One of my favorite trees bloomed beautifully this year. The weather cooperated to stay chilly during the blooming period for the Eastern Redbud, Cercis canadensis. The redbud is native to the eastern US and as the Peterson Eastern Trees Guide tells us, Central Pennsylvania is the redbud’s northern-most limit.
I delight at seeing the redbuds each spring at the edge of the woods, peaking out with their rosy purple blossoms. Perhaps its the time of year – Happy Spring.
Redbud flowers arise directly from the stems. From a distance the blossoms appear to follow the lines of the tree. The result is a purple outline of many of the tree’s branches. Nice thin lines.
I think the redbud was probably the tree that made me realize that wild trees flower and can be beautiful doing so.
The flowering redbuds stand out where the corn field meets the woods at the base of the ridge. I look for them every Spring, but I’m sure that quite a few people zip down the highway without noticing them. Sad, don’t you think? Stop and smell the roses, people!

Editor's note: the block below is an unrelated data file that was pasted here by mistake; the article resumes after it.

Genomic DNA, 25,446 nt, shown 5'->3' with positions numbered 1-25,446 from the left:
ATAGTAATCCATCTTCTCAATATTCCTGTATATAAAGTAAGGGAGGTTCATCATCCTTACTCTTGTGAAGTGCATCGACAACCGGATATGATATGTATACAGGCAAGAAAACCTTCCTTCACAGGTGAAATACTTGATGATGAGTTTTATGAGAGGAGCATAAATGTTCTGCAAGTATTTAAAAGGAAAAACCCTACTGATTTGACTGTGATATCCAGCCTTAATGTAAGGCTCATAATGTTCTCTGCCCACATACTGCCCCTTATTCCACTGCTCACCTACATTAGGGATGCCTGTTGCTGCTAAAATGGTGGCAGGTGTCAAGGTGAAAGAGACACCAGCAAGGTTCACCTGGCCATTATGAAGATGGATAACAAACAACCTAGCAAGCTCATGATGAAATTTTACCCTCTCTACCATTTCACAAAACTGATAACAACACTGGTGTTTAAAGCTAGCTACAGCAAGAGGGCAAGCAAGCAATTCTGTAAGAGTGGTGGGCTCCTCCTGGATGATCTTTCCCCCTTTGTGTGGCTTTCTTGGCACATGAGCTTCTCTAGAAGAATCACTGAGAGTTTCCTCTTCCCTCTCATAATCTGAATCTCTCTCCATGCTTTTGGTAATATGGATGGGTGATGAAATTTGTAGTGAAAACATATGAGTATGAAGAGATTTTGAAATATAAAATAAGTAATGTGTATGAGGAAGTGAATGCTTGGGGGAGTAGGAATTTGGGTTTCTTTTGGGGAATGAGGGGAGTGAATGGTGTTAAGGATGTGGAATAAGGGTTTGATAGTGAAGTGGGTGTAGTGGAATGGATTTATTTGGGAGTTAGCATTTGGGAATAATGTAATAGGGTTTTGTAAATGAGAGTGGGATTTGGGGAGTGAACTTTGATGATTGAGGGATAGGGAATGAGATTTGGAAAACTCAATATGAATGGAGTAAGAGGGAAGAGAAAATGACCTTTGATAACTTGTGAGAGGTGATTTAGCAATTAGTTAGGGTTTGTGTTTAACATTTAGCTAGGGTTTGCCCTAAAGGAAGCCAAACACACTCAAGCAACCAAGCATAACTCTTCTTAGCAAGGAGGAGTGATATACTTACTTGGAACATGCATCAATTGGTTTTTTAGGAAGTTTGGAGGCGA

The redbuds flowered from at least the 10th, and probably a couple days before that, through the 23rd of April when some trees were noticed with leaves coming out. Rain on 24-25 April probably took down a lot of spring tree blossoms.
It’s hard to pin down the flowering times or blooming times of spring flowers. From year to year differences in weather patterns will dictate the blooming times of at least some of the Spring ephemerals.
We live in the Ridge and Valley Province of Pennsylvania, where you can change elevation in a matter of feet. Since elevation plays a role in temperature, it will also play a role in blooming times. From certain vantage points you can watch the tree leaves emerge in turn as you go up the mountain. In town, which is some 200 feet below our place on the ridge, plants can flower a week ahead of ours…forsythia, dogwood, azalea are examples from the past couple of weeks.